The new 67C3
is a single slot, OpenVPX, 6U, Multi-function I/O and serial communications card.
VME, Gigabit Ethernet and Serial RapidIO (sRIO) or PCI Express (PCIe) control
interface options enable users to take advantage of the higher speed, switched
fabric communication architectures, offering significantly greater capability.
The enhanced motherboard contains six independent module slots,
each of which can be populated with a function-specific module and can now be
controlled by VME, dual Gigabit Ethernet and sRIO or PCIe. This unique design
eliminates the need for multiple, specialized, single function cards by
providing a single board solution for a broad assortment of signal interface
modules such as, Synchro/Resolver/ LVDT/RVDT Simulation and Measurement, A/D,
D/A, Discrete/Differential/TTL/CMOS I/O, RTD, Encoder
and communications such as RS232/422/485, MIL-STD-1553, ARINC 429 and CANBus.
This approach increases packaging density, saves enclosure slots, reduces power
consumption and adds continuous background BIT testing. Further, the 67C3 provides a
highly cost-effective, off-the-shelf alternative to a custom-built solution.
The 67C3 is available
with an operating temperature range of -40 to + 85C. Pricing for a rugged,
conduction-cooled 67C3, configured with 96 programmable 0 V to 60 V discrete
channels starts at $9,982 in quantities of 100+, with a 12 to 14-week delivery
Lithium-ion battery prices will drop rapidly over the next 10 years, setting the stage for plug-in vehicles to reach 5%-10% of total automotive sales by the mid- to late-2020s, according to a new study.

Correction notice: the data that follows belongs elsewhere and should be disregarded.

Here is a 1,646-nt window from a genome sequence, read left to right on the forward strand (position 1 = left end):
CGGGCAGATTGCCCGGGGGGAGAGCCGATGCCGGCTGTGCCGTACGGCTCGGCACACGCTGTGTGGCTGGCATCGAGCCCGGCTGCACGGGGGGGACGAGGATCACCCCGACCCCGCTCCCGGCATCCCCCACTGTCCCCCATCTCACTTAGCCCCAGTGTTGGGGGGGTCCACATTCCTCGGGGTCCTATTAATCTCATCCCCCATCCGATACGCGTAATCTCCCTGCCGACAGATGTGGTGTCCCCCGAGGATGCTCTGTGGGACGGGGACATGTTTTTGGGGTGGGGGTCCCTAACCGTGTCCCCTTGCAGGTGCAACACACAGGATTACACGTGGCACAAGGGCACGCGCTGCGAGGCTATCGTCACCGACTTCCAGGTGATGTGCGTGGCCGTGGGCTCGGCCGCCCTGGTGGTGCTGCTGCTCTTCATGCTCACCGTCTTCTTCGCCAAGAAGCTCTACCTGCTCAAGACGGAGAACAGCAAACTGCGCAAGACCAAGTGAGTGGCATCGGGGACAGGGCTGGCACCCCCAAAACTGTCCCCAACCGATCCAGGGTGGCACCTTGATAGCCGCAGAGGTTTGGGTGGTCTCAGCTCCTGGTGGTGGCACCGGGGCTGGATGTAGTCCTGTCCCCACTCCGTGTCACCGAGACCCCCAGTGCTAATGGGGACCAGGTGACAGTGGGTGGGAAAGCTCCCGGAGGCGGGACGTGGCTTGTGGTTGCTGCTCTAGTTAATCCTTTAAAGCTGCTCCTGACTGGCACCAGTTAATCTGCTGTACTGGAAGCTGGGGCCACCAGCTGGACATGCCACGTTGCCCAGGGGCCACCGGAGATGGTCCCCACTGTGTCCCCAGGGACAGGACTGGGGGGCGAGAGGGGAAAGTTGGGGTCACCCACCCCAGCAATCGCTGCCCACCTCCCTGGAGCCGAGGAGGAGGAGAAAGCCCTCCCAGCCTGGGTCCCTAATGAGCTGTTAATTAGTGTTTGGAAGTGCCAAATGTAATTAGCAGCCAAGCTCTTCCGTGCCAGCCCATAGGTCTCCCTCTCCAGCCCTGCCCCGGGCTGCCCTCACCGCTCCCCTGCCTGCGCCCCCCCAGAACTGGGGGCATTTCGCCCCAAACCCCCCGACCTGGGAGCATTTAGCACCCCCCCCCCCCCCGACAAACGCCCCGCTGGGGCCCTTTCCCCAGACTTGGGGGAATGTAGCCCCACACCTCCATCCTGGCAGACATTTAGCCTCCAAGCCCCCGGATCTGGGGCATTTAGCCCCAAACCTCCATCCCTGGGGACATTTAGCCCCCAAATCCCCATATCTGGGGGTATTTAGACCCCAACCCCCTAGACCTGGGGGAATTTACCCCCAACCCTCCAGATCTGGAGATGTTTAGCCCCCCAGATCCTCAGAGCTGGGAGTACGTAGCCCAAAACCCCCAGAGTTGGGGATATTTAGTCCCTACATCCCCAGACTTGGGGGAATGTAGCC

Two researchers from Cornell University have won a $100,000 grant from NASA to continue work to develop an energy-harvesting robotic eel the space agency aims to use to explore oceans on one of the moons of Jupiter.
Is the factory smarter than it used to be? From recent buzzwords, you’d think we’ve entered a new dimension in industrial plants, where robots run all physical functions wirelessly and humans do little more than program ever more capable robotics. Some of that is actually true, but it’s been true for a while.
A recent Design News-exclusive study proves that engineering professionals are at the very forefront of this push into the future and making direct financial, performance, and value impact on their organizations by being personally involved or final decision-makers on automation solution and component choices.
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